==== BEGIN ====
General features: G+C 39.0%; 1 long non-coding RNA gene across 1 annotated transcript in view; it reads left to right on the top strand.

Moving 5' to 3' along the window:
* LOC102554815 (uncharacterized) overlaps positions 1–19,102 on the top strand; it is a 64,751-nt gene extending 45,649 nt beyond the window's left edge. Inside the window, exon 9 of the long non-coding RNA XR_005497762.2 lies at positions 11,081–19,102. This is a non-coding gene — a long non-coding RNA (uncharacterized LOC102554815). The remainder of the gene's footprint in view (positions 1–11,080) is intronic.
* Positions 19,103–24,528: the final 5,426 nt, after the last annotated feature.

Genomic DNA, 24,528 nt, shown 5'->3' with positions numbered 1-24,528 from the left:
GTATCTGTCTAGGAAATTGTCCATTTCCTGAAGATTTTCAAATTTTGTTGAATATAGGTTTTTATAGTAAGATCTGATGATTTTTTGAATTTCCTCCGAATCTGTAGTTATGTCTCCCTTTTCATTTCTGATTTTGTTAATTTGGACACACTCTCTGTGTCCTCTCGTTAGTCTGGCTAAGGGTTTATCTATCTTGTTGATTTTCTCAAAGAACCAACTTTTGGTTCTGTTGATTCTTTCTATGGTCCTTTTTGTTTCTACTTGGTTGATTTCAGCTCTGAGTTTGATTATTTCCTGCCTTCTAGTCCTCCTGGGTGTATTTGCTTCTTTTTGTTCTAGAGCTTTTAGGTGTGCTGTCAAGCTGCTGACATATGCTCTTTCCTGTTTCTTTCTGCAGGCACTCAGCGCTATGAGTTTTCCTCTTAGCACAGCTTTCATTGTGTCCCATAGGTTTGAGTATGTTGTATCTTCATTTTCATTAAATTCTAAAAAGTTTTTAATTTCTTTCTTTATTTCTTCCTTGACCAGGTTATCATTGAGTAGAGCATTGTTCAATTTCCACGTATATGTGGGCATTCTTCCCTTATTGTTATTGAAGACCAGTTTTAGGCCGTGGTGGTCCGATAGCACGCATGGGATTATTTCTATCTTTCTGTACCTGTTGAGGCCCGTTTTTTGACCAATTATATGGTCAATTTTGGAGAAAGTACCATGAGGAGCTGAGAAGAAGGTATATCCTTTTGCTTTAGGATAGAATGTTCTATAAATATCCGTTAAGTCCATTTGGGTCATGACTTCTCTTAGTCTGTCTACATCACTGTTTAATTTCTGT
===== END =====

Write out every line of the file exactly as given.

General features: G+C 39.0%; 1 long non-coding RNA gene across 1 annotated transcript in view; it reads left to right on the top strand.

Moving 5' to 3' along the window:
* LOC102554815 (uncharacterized) overlaps positions 1–19,102 on the top strand; it is a 64,751-nt gene extending 45,649 nt beyond the window's left edge. Inside the window, exon 9 of the long non-coding RNA XR_005497762.2 lies at positions 11,081–19,102. This is a non-coding gene — a long non-coding RNA (uncharacterized LOC102554815). The remainder of the gene's footprint in view (positions 1–11,080) is intronic.
* Positions 19,103–24,528: the final 5,426 nt, after the last annotated feature.

Genomic DNA, 24,528 nt, shown 5'->3' with positions numbered 1-24,528 from the left:
GTATCTGTCTAGGAAATTGTCCATTTCCTGAAGATTTTCAAATTTTGTTGAATATAGGTTTTTATAGTAAGATCTGATGATTTTTTGAATTTCCTCCGAATCTGTAGTTATGTCTCCCTTTTCATTTCTGATTTTGTTAATTTGGACACACTCTCTGTGTCCTCTCGTTAGTCTGGCTAAGGGTTTATCTATCTTGTTGATTTTCTCAAAGAACCAACTTTTGGTTCTGTTGATTCTTTCTATGGTCCTTTTTGTTTCTACTTGGTTGATTTCAGCTCTGAGTTTGATTATTTCCTGCCTTCTAGTCCTCCTGGGTGTATTTGCTTCTTTTTGTTCTAGAGCTTTTAGGTGTGCTGTCAAGCTGCTGACATATGCTCTTTCCTGTTTCTTTCTGCAGGCACTCAGCGCTATGAGTTTTCCTCTTAGCACAGCTTTCATTGTGTCCCATAGGTTTGAGTATGTTGTATCTTCATTTTCATTAAATTCTAAAAAGTTTTTAATTTCTTTCTTTATTTCTTCCTTGACCAGGTTATCATTGAGTAGAGCATTGTTCAATTTCCACGTATATGTGGGCATTCTTCCCTTATTGTTATTGAAGACCAGTTTTAGGCCGTGGTGGTCCGATAGCACGCATGGGATTATTTCTATCTTTCTGTACCTGTTGAGGCCCGTTTTTTGACCAATTATATGGTCAATTTTGGAGAAAGTACCATGAGGAGCTGAGAAGAAGGTATATCCTTTTGCTTTAGGATAGAATGTTCTATAAATATCCGTTAAGTCCATTTGGGTCATGACTTCTCTTAGTCTGTCTACATCACTGTTTAATTTCTGT